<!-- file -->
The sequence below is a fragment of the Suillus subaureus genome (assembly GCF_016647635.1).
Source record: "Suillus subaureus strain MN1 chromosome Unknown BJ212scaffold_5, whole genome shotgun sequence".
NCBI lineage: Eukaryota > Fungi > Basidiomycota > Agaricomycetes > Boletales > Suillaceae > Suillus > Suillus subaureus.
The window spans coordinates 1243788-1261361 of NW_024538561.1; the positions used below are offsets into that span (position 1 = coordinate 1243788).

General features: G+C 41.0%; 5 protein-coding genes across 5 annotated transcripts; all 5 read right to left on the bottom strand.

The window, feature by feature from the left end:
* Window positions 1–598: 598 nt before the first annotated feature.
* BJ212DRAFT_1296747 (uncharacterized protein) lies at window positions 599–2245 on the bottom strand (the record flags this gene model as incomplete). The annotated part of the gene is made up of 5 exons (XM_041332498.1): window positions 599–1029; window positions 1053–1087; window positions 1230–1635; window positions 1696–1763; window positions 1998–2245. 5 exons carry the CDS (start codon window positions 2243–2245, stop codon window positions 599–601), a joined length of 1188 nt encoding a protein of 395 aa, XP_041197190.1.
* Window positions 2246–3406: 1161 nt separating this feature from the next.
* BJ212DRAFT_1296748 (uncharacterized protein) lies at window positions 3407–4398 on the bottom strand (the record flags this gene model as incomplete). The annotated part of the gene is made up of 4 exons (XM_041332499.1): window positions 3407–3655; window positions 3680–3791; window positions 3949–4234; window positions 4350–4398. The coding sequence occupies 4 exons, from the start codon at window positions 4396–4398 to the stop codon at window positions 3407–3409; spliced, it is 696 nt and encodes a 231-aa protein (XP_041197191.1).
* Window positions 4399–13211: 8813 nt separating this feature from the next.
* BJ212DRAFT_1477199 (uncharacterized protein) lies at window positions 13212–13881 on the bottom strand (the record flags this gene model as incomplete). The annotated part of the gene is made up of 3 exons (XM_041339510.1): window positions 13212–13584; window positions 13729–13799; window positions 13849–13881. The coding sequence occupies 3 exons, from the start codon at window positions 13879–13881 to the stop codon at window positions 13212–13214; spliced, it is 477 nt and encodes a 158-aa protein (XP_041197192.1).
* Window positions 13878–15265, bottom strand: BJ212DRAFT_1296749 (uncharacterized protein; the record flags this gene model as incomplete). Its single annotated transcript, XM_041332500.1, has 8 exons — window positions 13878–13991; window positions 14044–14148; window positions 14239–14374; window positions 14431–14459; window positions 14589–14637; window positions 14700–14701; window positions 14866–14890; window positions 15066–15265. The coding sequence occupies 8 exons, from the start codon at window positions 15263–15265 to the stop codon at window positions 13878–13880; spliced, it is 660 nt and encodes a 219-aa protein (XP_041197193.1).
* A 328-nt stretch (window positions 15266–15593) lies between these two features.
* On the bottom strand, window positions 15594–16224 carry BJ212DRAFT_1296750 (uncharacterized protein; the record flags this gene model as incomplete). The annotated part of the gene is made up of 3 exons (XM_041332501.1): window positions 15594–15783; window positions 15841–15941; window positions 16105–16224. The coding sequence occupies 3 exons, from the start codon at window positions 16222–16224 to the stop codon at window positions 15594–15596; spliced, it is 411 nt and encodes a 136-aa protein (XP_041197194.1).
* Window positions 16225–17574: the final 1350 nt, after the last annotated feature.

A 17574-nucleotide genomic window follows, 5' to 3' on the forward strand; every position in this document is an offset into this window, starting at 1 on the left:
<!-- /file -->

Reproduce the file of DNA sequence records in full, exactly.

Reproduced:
The sequence below is a fragment of the Suillus subaureus genome (assembly GCF_016647635.1).
Source record: "Suillus subaureus strain MN1 chromosome Unknown BJ212scaffold_5, whole genome shotgun sequence".
NCBI lineage: Eukaryota > Fungi > Basidiomycota > Agaricomycetes > Boletales > Suillaceae > Suillus > Suillus subaureus.
The window spans coordinates 1243788-1261361 of NW_024538561.1; the positions used below are offsets into that span (position 1 = coordinate 1243788).

General features: G+C 41.0%; 5 protein-coding genes across 5 annotated transcripts; all 5 read right to left on the bottom strand.

The window, feature by feature from the left end:
* Window positions 1–598: 598 nt before the first annotated feature.
* BJ212DRAFT_1296747 (uncharacterized protein) lies at window positions 599–2245 on the bottom strand (the record flags this gene model as incomplete). The annotated part of the gene is made up of 5 exons (XM_041332498.1): window positions 599–1029; window positions 1053–1087; window positions 1230–1635; window positions 1696–1763; window positions 1998–2245. 5 exons carry the CDS (start codon window positions 2243–2245, stop codon window positions 599–601), a joined length of 1188 nt encoding a protein of 395 aa, XP_041197190.1.
* Window positions 2246–3406: 1161 nt separating this feature from the next.
* BJ212DRAFT_1296748 (uncharacterized protein) lies at window positions 3407–4398 on the bottom strand (the record flags this gene model as incomplete). The annotated part of the gene is made up of 4 exons (XM_041332499.1): window positions 3407–3655; window positions 3680–3791; window positions 3949–4234; window positions 4350–4398. The coding sequence occupies 4 exons, from the start codon at window positions 4396–4398 to the stop codon at window positions 3407–3409; spliced, it is 696 nt and encodes a 231-aa protein (XP_041197191.1).
* Window positions 4399–13211: 8813 nt separating this feature from the next.
* BJ212DRAFT_1477199 (uncharacterized protein) lies at window positions 13212–13881 on the bottom strand (the record flags this gene model as incomplete). The annotated part of the gene is made up of 3 exons (XM_041339510.1): window positions 13212–13584; window positions 13729–13799; window positions 13849–13881. The coding sequence occupies 3 exons, from the start codon at window positions 13879–13881 to the stop codon at window positions 13212–13214; spliced, it is 477 nt and encodes a 158-aa protein (XP_041197192.1).
* Window positions 13878–15265, bottom strand: BJ212DRAFT_1296749 (uncharacterized protein; the record flags this gene model as incomplete). Its single annotated transcript, XM_041332500.1, has 8 exons — window positions 13878–13991; window positions 14044–14148; window positions 14239–14374; window positions 14431–14459; window positions 14589–14637; window positions 14700–14701; window positions 14866–14890; window positions 15066–15265. The coding sequence occupies 8 exons, from the start codon at window positions 15263–15265 to the stop codon at window positions 13878–13880; spliced, it is 660 nt and encodes a 219-aa protein (XP_041197193.1).
* A 328-nt stretch (window positions 15266–15593) lies between these two features.
* On the bottom strand, window positions 15594–16224 carry BJ212DRAFT_1296750 (uncharacterized protein; the record flags this gene model as incomplete). The annotated part of the gene is made up of 3 exons (XM_041332501.1): window positions 15594–15783; window positions 15841–15941; window positions 16105–16224. The coding sequence occupies 3 exons, from the start codon at window positions 16222–16224 to the stop codon at window positions 15594–15596; spliced, it is 411 nt and encodes a 136-aa protein (XP_041197194.1).
* Window positions 16225–17574: the final 1350 nt, after the last annotated feature.

A 17574-nucleotide genomic window follows, 5' to 3' on the forward strand; every position in this document is an offset into this window, starting at 1 on the left: